The Santa Clara Valley Water District Board voted 4-3 today to participate in the California WaterFix project. The reasoning of the Board of Directors reflected the complexity, cost and risk of the hugely controversial project.
The megaproject faces stiff opposition from Northern California water agencies and local governments, including the Delta counties of San Joaquin, Contra Costa, Sacramento, Yolo, and Solano, and the Delta cities of Stockton, Antioch, and Brentwood. San Joaquin County attorney Tom Keeling, one of several Delta attorneys who spoke in opposition to the project at the SCVWD Board hearing, called the project a “litigation risk on steroids.”
Director Linda LeZotte opposed the project, citing the risks of the North Delta diversions to the Delta estuary. Although SCVWD staff had provided her with reading material about the adaptive management process and the Biological Opinions governing the North Delta diversions, she stated that they did not convince her that the Delta would not suffer adverse impacts.
Director John Varela opposed the project, citing the overall risks of the project, including the risks of cost escalation.
Director Richard Santos opposed the project, citing liability of the District for damages during construction. Although the draft Delta Conveyance Design and Construction Agreement attempted to indemnify the water agencies from an liability, Director Santos stated that he had talked to several attorneys, and they had all said, “you’re liable.”
Director Barbara Keegan supported the project, but acknowledged concerns expressed by residents in Discovery Bay about impacts on boating and Delta recreation. She stated that the SCVWD appointed representative would be bringing the construction impacts to the Delta Conveyance Design and Construction JPA Board. “Someone has to stand up and say, ‘this is a problem.'”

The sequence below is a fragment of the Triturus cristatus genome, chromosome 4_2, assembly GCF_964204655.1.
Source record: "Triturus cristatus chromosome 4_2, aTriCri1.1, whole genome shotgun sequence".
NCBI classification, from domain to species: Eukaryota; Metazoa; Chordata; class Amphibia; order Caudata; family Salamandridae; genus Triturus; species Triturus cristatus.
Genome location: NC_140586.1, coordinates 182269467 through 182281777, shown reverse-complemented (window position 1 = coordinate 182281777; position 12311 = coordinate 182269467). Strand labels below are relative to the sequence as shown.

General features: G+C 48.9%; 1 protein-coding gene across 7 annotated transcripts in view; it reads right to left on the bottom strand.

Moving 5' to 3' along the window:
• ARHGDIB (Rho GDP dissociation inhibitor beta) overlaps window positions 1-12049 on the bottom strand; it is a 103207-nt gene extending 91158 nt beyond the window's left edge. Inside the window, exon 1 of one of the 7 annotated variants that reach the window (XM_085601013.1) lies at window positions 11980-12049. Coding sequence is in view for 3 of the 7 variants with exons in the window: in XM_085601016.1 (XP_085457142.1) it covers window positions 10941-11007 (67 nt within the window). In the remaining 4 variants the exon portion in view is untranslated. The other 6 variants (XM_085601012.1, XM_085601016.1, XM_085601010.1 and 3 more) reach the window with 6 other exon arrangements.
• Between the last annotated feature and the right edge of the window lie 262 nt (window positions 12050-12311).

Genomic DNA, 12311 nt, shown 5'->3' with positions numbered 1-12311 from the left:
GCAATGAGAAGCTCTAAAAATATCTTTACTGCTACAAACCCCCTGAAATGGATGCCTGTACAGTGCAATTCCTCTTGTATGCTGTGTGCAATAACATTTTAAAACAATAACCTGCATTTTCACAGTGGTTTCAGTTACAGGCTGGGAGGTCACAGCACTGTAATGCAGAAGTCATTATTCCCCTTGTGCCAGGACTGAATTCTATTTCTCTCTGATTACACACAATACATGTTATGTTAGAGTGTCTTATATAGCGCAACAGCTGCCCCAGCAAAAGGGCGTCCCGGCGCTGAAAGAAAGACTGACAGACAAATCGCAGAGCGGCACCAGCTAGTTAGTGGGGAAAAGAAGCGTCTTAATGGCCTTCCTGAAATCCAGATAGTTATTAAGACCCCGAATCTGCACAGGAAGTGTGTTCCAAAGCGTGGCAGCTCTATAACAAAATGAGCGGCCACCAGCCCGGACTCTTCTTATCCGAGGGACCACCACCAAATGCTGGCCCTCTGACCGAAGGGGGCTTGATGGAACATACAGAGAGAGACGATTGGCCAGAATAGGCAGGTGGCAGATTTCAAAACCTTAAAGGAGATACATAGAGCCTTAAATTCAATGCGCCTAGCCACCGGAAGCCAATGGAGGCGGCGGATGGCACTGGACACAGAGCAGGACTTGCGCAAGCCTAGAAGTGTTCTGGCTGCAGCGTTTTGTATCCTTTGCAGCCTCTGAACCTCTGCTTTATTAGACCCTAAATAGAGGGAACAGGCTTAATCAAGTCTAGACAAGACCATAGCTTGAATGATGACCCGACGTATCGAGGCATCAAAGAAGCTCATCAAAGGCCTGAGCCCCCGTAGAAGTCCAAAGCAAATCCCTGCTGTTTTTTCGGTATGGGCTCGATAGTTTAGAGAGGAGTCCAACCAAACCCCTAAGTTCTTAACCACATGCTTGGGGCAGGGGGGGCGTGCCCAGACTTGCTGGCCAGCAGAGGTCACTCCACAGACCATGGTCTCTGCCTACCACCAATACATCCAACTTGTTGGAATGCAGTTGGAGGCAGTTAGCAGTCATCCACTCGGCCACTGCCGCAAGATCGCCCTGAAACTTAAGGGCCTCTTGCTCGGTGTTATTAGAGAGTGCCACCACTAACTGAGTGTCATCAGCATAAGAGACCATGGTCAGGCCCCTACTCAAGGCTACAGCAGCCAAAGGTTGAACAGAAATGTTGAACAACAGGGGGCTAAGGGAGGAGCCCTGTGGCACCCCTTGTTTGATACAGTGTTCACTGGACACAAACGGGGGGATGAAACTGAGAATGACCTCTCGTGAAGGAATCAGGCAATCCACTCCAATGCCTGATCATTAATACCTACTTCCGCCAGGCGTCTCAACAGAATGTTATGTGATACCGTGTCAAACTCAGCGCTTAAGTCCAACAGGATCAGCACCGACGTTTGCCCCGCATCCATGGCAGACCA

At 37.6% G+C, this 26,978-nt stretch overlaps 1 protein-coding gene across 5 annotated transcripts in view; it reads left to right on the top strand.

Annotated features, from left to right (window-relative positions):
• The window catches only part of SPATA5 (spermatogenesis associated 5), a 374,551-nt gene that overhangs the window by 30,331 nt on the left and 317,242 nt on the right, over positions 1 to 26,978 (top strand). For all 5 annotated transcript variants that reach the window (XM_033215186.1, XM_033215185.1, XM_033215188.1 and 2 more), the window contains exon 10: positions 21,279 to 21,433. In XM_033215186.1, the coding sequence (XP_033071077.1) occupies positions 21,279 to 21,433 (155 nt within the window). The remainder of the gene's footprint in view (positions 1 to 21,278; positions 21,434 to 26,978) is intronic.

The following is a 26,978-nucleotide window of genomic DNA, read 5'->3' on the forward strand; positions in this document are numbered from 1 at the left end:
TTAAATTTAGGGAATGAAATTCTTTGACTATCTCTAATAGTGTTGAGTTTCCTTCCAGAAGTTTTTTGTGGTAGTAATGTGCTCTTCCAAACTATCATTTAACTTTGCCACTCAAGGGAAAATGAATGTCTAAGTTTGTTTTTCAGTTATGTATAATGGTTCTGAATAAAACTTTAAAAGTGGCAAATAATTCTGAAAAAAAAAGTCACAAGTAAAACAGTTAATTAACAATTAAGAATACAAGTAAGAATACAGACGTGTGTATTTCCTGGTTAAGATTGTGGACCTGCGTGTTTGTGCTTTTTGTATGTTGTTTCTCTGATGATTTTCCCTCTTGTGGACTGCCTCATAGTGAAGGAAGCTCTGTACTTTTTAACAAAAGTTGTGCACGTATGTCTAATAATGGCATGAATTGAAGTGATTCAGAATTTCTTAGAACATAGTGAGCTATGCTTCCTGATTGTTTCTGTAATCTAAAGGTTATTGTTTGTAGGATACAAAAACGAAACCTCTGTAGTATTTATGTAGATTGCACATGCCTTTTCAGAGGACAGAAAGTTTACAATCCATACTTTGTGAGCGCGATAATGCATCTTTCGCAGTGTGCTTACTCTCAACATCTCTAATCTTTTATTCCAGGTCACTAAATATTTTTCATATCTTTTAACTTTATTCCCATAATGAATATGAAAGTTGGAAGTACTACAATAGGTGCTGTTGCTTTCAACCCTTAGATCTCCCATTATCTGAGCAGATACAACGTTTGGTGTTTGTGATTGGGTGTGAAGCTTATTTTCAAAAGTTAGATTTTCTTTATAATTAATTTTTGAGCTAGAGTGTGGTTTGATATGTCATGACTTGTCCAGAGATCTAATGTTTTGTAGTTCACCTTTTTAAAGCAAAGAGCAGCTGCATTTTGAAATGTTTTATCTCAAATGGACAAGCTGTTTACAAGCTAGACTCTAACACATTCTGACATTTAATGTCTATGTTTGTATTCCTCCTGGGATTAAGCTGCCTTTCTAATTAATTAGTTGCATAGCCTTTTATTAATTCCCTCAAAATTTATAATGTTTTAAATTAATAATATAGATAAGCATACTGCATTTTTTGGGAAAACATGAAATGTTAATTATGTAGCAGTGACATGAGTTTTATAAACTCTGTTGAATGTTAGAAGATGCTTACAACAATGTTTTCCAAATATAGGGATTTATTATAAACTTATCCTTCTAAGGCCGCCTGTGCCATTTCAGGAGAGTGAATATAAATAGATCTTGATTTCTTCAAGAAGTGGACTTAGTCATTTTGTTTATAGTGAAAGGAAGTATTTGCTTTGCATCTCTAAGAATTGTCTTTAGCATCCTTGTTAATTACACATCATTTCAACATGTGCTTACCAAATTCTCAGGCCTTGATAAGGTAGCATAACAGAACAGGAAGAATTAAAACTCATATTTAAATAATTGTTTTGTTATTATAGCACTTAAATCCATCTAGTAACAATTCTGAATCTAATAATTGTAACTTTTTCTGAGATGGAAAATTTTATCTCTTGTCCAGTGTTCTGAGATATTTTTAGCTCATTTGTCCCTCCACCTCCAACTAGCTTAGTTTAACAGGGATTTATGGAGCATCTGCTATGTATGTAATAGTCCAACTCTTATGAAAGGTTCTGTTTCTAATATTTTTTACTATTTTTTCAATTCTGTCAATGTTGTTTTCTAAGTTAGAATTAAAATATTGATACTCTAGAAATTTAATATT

Director Tony Estremera supported the project, citing the need to “have a seat at the table.”
Director Gary Kremen supported the project.
The Board’s support for the controversial project was ultimately decided by the vote of Director Nai Hsueh, who expressed her confidence in the state government to “do the right thing.” Ms. Hsueh is a hydraulic engineer who previously worked for the Santa Clara Valley Water District for three decades.
4 thoughts on “WaterFix: reasoning behind the divided Santa Clara Valley Water District Board vote”
The vote today is disappointing on so many levels. The ecological consequences of this project are disastrous..All the counties involved in this Delta dissection will suffer the reality of poor judgement related to this premier wonderful water world. Boating, fishing, swimming and camping will be impacted by these ill thought out tunnels. One weekend in paradise would surely have changed the ramifications of the vote today. Northern California is losing a tremendous recreational asset. It’s not nice to fool Mother Nature!!
Director Nai Hsueh should have her head examined…she’s sure the state government will ‘do the right thing’…they sure as heck haven’t so far…but I suppose that’s none of our business!
I hope these folks have also figured on the extra $$$ they will also need for the Golden Gate dams they will also need to build to protect the Delta’s and 2/3 of California’s water supply and Central Valley ag from the Pacific Ocean that “SLR”/sea level rise will bring to the SF Bay, Delta, and Central Valley ground water … Capiche? … https://www.linkedin.com/pulse/damming-golden-gate-douglas-deitch/
Please watch: https://www.youtube.com/watch?v=DsjtEpAptVo&feature=youtu.be